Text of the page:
What is it that makes a story memorable?
Most of us can rattle off a string of elements we consider important and—if you’ve been around the writing game for any length of time—a number of them will probably be correct.
There are a few which are classic. These would include:
A. A character (or characters) we care about.
B. Conflict and challenge for the character(s).
C. Honest dialogue appropriate to the situation.
D. Image-provoking words.
E. A satisfactory conclusion.
I thought about this the other night after watching a delightful film called “The Englishman Who Went Up A Hill And Came Down A Mountain.” It’s a quiet, feel-good film with subtle humor, good acting, excellent cinematography and a pleasant score.
Those, of course, are all good qualities. But to me what makes it truly memorable is the characters and how well they fit the above-mentioned classic elements.
As I said, it’s a simple story. Two British cartographers visit a Welsh coal-mining village in 1917. Their purpose is to measure what is considered “the first mountain inside Wales.” Their calculations determine the mountain is merely a hill. But the villagers have had so much taken away from them by the continuing war they are stunned by this insult to their pride of place.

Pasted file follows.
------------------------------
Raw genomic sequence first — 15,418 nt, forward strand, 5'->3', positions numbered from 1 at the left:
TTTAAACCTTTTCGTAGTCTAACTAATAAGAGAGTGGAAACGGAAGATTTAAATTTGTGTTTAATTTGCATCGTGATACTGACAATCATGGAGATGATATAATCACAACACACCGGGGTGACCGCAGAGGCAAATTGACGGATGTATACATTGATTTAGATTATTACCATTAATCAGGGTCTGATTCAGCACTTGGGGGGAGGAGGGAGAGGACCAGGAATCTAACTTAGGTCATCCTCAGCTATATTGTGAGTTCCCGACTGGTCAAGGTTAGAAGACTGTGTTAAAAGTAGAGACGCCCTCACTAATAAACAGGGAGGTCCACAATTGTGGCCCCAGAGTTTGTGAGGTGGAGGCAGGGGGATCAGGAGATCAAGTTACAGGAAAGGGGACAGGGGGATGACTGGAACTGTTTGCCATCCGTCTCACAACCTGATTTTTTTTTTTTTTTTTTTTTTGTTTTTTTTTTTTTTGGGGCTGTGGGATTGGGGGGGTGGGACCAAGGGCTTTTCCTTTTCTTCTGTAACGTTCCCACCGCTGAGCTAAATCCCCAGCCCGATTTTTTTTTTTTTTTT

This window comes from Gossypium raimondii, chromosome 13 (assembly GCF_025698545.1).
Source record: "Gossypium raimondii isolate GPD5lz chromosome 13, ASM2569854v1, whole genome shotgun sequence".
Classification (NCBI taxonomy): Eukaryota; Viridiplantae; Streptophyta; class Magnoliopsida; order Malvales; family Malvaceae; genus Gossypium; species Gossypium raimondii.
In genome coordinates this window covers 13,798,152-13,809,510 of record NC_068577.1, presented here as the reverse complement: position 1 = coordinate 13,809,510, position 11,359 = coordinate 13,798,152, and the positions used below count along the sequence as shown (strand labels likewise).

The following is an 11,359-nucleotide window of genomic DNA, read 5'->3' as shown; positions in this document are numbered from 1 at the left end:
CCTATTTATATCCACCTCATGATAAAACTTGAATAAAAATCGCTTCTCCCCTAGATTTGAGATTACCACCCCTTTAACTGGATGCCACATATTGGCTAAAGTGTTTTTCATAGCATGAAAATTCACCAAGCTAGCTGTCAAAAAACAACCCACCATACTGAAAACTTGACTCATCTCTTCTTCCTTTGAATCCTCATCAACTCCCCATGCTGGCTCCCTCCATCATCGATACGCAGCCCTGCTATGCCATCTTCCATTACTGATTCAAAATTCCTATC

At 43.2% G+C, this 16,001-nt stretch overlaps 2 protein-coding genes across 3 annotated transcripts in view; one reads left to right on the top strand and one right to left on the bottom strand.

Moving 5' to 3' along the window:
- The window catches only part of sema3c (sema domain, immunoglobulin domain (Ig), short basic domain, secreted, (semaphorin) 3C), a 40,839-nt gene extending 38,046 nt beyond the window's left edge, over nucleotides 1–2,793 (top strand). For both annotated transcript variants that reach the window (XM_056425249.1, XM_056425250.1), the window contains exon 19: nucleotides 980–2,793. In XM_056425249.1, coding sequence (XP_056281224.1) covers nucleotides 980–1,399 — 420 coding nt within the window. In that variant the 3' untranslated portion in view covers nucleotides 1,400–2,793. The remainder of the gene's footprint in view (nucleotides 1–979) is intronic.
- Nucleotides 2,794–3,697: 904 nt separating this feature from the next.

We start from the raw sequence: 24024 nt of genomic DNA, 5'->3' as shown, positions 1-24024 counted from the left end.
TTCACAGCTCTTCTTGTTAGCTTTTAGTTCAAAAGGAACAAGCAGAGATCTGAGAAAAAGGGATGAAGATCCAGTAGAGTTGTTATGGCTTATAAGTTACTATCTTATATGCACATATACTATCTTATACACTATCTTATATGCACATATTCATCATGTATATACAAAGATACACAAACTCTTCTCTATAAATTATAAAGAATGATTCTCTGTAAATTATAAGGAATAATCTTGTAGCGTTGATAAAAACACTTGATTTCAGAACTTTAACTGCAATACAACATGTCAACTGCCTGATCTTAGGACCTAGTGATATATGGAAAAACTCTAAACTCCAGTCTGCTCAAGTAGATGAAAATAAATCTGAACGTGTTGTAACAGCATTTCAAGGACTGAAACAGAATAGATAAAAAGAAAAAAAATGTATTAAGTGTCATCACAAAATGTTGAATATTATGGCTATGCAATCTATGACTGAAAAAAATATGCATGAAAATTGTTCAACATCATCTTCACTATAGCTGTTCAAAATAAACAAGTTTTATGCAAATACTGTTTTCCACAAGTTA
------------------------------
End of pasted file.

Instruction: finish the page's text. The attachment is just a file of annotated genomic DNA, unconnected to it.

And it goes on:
Hugh Grant is probably the major “star” of the film. But his role is simply overpowered by that of the supporting characters, particularly the arch-rivals Reverend Jones (Kenneth Griffin) and Morgan the Goat (Colm Meaney) who are brought together by Johnny, a shell-shocked soldier (Ian Hart), and inspire the entire village to work together to increase the height of the hill and bring it back to its former glory.
Inspired by a story he heard from his grandfather, the screenplay was written and directed by Christopher Monger. If you haven’t seen it, I highly recommend checking it out. Monger comes from a family of writers and painters and obviously knows a thing or two about writing. Among his other work is the script for the outstanding HBO bio-pic, “Temple Grandin.”